The final print edition of The Independent newspaper went on sale Saturday, ending its 30-year appearance on British newsstands with an exclusive on an assassination plot against a former Saudi king.
A poignant wrap-around front page carried the words "STOP PRESS" in red lettering on a white background, followed by the words "Read all about it in this, our final print edition - 1986- 2016".
The newspaper will now be available online only, with its final editorial claiming history would be the judge of its "bold transition....as an example for other newspapers around the world to follow".
In its final front-page exclusive, the "Indie" reported that British-based dissident Mohammed al-Massari was being pursued through the courts over a plot ordered by former Libyan leader Moamer Kadhafi to assassinate Saudi king Abdullah.
Journalists earlier posted footage online of the team "banging ourselves out" -- an old tradition of banging the desks to mark the departure of a colleague.
"Today the presses have stopped, the ink is dry and the paper will soon crinkle no more," it said.
"But as one chapter closes, another opens, and the spirit of The Independent will flourish still."
Saturday's edition contained four souvenir supplements along with an interview with old adversary Alastair Campbell, the spin doctor of former prime minister Tony Blair with whom the publication clashed over its opposition to the 2003 Iraq invasion.
"I think it's really sad," said Campbell of the paper's demise. "What concerns me is that the Independent is going, and there are job cuts at the Guardian, but the wretched Daily Mail is rampant."
- 'Rather wonderful newspaper' -
The Independent's Russian-born British owner, Evgeny Lebedev, who announced the closure of the print edition last month, wrote that journalism had "changed beyond recognition" and the newspaper "must change too".
The Independent was set up by three former journalists in 1986 and became known for its eye-catching, campaigning front pages and emphasis on photos.
At the peak of its popularity, it had a circulation of more than 420,000, but this slumped to 40,000.
In an editorial, The Guardian paid tribute to a "really rather wonderful newspaper" that had suffered from dramatic changes to the advertising market, notably the shift in revenues to sites such as Facebook.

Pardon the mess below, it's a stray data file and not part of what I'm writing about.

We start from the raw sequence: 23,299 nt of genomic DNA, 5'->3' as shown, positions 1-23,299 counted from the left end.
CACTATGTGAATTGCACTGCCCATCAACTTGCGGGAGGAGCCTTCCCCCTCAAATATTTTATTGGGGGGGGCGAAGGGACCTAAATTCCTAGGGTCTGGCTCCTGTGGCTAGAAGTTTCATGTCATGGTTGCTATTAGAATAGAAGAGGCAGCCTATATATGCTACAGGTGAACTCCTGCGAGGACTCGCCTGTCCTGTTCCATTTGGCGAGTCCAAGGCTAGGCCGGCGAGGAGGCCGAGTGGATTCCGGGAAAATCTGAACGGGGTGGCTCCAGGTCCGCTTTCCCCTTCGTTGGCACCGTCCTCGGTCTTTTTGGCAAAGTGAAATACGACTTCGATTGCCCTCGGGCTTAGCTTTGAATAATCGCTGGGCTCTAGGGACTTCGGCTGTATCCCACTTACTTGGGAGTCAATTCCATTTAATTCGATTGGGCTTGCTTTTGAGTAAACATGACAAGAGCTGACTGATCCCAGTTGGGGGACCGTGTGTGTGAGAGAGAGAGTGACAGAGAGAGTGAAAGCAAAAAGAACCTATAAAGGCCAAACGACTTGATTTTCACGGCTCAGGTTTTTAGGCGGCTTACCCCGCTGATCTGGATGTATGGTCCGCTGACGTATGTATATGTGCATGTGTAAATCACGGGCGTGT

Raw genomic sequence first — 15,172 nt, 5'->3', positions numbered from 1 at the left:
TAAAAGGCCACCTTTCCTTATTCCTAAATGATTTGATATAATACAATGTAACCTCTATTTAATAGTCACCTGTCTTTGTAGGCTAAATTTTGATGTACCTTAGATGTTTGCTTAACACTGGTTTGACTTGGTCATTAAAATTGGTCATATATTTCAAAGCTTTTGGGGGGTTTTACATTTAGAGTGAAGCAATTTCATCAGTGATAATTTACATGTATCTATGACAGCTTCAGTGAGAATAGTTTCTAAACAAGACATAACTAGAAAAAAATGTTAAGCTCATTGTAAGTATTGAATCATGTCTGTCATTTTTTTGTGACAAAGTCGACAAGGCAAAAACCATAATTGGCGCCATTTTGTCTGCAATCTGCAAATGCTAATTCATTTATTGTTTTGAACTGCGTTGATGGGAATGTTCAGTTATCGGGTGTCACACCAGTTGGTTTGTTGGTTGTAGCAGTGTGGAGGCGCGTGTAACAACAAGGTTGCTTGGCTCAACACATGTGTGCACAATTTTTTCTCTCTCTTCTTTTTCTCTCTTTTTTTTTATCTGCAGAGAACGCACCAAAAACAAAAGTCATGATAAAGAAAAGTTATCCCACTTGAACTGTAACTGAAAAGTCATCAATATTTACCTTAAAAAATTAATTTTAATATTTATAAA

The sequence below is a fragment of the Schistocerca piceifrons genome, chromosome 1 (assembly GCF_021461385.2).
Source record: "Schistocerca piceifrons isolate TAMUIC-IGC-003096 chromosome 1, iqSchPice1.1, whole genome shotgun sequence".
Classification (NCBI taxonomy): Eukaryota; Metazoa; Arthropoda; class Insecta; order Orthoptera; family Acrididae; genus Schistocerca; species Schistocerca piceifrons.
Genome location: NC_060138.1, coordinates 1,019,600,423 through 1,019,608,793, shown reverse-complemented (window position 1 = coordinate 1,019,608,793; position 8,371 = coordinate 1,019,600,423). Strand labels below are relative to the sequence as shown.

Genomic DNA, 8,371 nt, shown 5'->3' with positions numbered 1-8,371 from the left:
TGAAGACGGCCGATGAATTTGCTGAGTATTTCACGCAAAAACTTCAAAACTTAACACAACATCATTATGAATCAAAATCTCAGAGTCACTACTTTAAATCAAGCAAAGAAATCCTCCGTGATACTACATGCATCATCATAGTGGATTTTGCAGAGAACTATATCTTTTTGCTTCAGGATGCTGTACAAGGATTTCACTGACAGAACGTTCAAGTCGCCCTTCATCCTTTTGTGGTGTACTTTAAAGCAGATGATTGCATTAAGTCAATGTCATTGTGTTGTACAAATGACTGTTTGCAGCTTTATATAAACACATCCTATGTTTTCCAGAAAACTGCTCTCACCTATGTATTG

"Great newspapers which have survived for centuries find their business models challenged as never before. So no one will celebrate the end of the Independent in print," it said.
Like The Guardian, The Independent was politically left of centre, and campaigned strongly against Britain's involvement in the US-led war in Iraq in 2003.
It becomes the first daily national to close in Britain since 1995, when Today folded.
The weekly News of the World owned by US media tycoon Rupert Murdoch closed in 2011 after a series of phone hacking scandals, but was replaced by the Sun on Sunday, which is owned by the same group.
ESI Media, which controls The Independent, is also selling off the "i" -- a cut-price sister title launched in 2010 -- to Scotland-based publisher Johnston Press.
The sale price is estimated at £25 million (32 million euros, $36 million), according to British media reports -- money which will be invested in the website.
Independent.co.uk currently has nearly 70 million monthly global unique users, while ESI Media has also launched a new subscription app offering a 'virtual' print edition.
Some staff will move to the "i" but ESI Media warned there would be some redundancies.
Many reporters tried to stay upbeat on the final day.
"Vain scramble for final-edition bylines begins," regular contributor Simon Usborne tweeted earlier.
Parliamentary sketch writer Tom Peck added: "The whiskey's out. Nothing would amuse me more than a massive breaking news story right now."